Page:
Attack Vectors: Nothing-at-Stake Problem. Part 2 of 3

This is Part 2 of my conversation with Robert about well-known attacks against blockchains and the types of defense taken by DFINITY. Nothing-at-Stake means that in Proof of Stake it is basically cost-free to mine blocks on multiple forks. Notarization enables the quick convergence of forking chains and the equivocation gets penalized.

Video Transcript:

Robert: We have two things here: we have no race conditions, so you have enough time as a block maker to publish your block, and if you misbehave and just wait too long to try some strategy, then your strategy will be a losing strategy.

Cédric: So that’s Number One – Attack Vector is called Selfish Mining. What’s Number Two?

Nothing-at-Stake Attack/Problem

Robert:  Number two is the so called Nothing-at-Stake Attack or maybe Nothing-at-Stake Problem. What is Nothing-at-Stake? So let’s go back to the situation with proof-of-work blockchains. Let’s also consider forks – two chains that have the same length.  So in this situation in proof-of-work you would in Bitcoin just follow the first seen rule. In proof-of-work systems like in DFINITY, this is a bit more complicated because it doesn’t cost you anything to mine a block.

Mining Block

Robert:  Mining a block is basically cost-free; you don’t have to solve any riddle or puzzle game. Theoretically it would make sense to not just append your block on one of the chain ends because it can happen that this chain will eventually be the prevalent one, but it could make sense to append your block to both chain ends because then you would have a higher chance in total to get your block accepted in the end. And this is a serious issue because if everybody does that, then forks cannot be resolved anymore  because forks could even fork create another fork and then people would follow on each fork and the chain would never converge. So this is really a bad thing.

Cédric: And suddenly we would have double spending on all over the place, right?

Robert: Exactly you couldn’t finalize your transactions anymore. If you still try to have some finality then this would be broken and double spends could occur all the time.
So this problem is more, I would say, nowadays a theoretical one, because there are ways to defend against this problem and most newer systems, like the second or third generation of proof-of-stake systems, try to solve this problem.

Notarization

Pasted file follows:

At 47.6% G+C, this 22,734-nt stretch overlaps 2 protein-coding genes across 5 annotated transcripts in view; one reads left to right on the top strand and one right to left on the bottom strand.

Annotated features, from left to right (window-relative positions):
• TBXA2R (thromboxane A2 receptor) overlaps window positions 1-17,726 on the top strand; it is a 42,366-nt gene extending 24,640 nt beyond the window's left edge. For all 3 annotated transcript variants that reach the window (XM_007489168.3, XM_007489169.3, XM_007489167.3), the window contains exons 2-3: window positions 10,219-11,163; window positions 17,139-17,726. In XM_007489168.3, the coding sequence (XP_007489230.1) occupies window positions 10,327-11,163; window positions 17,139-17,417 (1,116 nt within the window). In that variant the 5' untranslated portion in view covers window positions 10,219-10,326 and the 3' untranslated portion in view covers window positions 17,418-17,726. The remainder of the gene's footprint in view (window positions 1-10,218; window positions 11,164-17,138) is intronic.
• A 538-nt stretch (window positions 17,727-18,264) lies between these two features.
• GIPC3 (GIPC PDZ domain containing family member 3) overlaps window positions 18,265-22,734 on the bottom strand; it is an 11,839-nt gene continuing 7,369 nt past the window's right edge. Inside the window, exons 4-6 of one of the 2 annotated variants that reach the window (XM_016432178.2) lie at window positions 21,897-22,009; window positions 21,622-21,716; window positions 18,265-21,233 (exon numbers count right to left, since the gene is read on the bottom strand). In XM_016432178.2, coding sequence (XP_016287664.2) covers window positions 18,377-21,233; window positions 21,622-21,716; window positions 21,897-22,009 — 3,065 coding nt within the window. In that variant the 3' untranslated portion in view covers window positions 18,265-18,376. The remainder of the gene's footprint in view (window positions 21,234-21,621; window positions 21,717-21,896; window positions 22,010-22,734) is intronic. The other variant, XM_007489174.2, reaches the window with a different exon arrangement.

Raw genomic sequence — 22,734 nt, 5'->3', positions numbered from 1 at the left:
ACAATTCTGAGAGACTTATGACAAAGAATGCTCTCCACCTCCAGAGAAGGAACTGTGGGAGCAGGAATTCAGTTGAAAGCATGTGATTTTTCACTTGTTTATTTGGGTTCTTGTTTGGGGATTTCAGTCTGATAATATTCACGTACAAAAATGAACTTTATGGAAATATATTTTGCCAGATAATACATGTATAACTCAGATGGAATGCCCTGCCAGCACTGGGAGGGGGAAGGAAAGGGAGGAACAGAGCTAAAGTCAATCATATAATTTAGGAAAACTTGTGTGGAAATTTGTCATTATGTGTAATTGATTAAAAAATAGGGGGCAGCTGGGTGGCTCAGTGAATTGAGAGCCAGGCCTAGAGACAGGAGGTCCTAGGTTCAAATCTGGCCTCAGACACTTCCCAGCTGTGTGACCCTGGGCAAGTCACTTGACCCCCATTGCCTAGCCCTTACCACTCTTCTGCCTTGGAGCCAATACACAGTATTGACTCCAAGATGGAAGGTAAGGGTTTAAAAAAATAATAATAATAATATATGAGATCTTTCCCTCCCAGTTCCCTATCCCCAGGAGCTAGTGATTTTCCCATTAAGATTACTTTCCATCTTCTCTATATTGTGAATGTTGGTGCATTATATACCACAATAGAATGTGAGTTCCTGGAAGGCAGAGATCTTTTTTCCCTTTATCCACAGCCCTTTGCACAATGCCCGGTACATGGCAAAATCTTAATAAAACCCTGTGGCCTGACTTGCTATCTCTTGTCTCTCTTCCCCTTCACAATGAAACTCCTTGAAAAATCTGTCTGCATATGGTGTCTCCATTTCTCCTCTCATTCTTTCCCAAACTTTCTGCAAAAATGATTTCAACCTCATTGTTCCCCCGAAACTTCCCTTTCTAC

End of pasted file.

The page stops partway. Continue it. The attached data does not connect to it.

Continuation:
Robert: And our way of solving this problem is that we, as already shown in the previous pictures, we have this kind of regular slots for each block height, we have a list of block makers and we have this notarization. Basically the notaries have to select which block to notarize. It can happen in DFINITY that more than one blocks in case of a fork, more than one block so let’s say two blocks, get notarized.

Due to the rules how notarization works, so the rules to choose which block to notarize and also the block making rules lead to a very quick convergence of the chains. So this is one aspect to it. The notarization really helps you to get quick convergence. There’s another aspect or another thing that we can do and that we will do in our system
and that is we can penalize the block maker for equivocating.

Equivocation

Robert: Because this situation is very easily detectable, you can prove or create a proof of equivocation. If one block maker has created more than one block, that can be proven and that can also lead to a penalty, like we can slash the stake deposit of the misbehaving miner.  Maybe the last point there can be situations that are a bit more difficult to handle, where the block maker not just maybe produces one or two blocks or two or three equivocating blocks, but the block maker produces a million or billions of blocks because this situation can lead to problems in the relay network. So that their network just gets overwhelmed. The honest blocks cannot be propagated any longer.

DFINITY Relay Policy & Notarization Policy

Robert: To prevent this situation, we have rules for the relay policies, so we have rules in a relay policy and also in our notarization policy, as I mentioned, which take care of such equivocating blocks and which make sure that they cannot really propagate through the network. So if a relay node – every node is also a relay node – in that it sends blocks that have received over to other nodes, they will quickly stop equivocating blocks and they will also relay the proof of equivocation so that other nodes can see that this happened and they can also apply the same strategy and just stop these blocks. With that, we can prevent Nothing-at-Stake.

Cédric: Okay, so it sounds DFINITY has implemented a couple of policies that prevent Nothing-at-Stake Attacks or let’s just say problems from happening on a network.

Robert: Yes, exactly. So in our system it’s not a profitable strategy for you as a block maker to just mine on more than one chain because then you won’t get your block accepted, so neither of your blocks will get accepted and you will also get penalized.

Comments


Cédric Waldburger

Cédric Waldburger

Founder of Sendtask.io 🚀. I'm passionate about startups 👨‍🚀. I live out of a carry-on 💼. I own 64 things. They're all black.

Get tips & advice on essentialism delivered straight to your inbox